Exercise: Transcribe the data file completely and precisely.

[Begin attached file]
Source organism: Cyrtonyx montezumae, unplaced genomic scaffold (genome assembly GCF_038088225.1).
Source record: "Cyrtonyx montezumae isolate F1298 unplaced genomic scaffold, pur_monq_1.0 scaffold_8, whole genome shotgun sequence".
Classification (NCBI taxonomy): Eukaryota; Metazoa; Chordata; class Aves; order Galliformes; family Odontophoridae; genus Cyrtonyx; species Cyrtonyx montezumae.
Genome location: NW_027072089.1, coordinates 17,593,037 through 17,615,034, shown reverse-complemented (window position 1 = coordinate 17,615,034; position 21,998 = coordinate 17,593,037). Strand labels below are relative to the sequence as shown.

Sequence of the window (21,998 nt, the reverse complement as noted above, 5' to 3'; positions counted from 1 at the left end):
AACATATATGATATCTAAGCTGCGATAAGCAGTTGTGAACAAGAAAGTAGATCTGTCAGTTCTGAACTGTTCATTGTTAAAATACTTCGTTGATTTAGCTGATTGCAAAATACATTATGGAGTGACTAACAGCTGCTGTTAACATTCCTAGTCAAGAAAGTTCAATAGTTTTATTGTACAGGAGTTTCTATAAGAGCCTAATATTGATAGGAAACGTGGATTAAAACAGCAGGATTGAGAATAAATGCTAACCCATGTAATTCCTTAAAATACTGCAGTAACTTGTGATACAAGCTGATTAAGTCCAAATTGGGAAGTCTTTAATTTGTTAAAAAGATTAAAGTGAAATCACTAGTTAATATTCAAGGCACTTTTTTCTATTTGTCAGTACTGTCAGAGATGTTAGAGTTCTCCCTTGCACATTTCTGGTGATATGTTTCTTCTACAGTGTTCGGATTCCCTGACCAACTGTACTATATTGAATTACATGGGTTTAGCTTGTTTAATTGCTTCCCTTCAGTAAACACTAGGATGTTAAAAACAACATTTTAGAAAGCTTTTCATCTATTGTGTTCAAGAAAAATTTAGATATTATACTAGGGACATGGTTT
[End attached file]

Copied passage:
Source organism: Cyrtonyx montezumae, unplaced genomic scaffold (genome assembly GCF_038088225.1).
Source record: "Cyrtonyx montezumae isolate F1298 unplaced genomic scaffold, pur_monq_1.0 scaffold_8, whole genome shotgun sequence".
Classification (NCBI taxonomy): Eukaryota; Metazoa; Chordata; class Aves; order Galliformes; family Odontophoridae; genus Cyrtonyx; species Cyrtonyx montezumae.
Genome location: NW_027072089.1, coordinates 17,593,037 through 17,615,034, shown reverse-complemented (window position 1 = coordinate 17,615,034; position 21,998 = coordinate 17,593,037). Strand labels below are relative to the sequence as shown.

Sequence of the window (21,998 nt, the reverse complement as noted above, 5' to 3'; positions counted from 1 at the left end):
AACATATATGATATCTAAGCTGCGATAAGCAGTTGTGAACAAGAAAGTAGATCTGTCAGTTCTGAACTGTTCATTGTTAAAATACTTCGTTGATTTAGCTGATTGCAAAATACATTATGGAGTGACTAACAGCTGCTGTTAACATTCCTAGTCAAGAAAGTTCAATAGTTTTATTGTACAGGAGTTTCTATAAGAGCCTAATATTGATAGGAAACGTGGATTAAAACAGCAGGATTGAGAATAAATGCTAACCCATGTAATTCCTTAAAATACTGCAGTAACTTGTGATACAAGCTGATTAAGTCCAAATTGGGAAGTCTTTAATTTGTTAAAAAGATTAAAGTGAAATCACTAGTTAATATTCAAGGCACTTTTTTCTATTTGTCAGTACTGTCAGAGATGTTAGAGTTCTCCCTTGCACATTTCTGGTGATATGTTTCTTCTACAGTGTTCGGATTCCCTGACCAACTGTACTATATTGAATTACATGGGTTTAGCTTGTTTAATTGCTTCCCTTCAGTAAACACTAGGATGTTAAAAACAACATTTTAGAAAGCTTTTCATCTATTGTGTTCAAGAAAAATTTAGATATTATACTAGGGACATGGTTT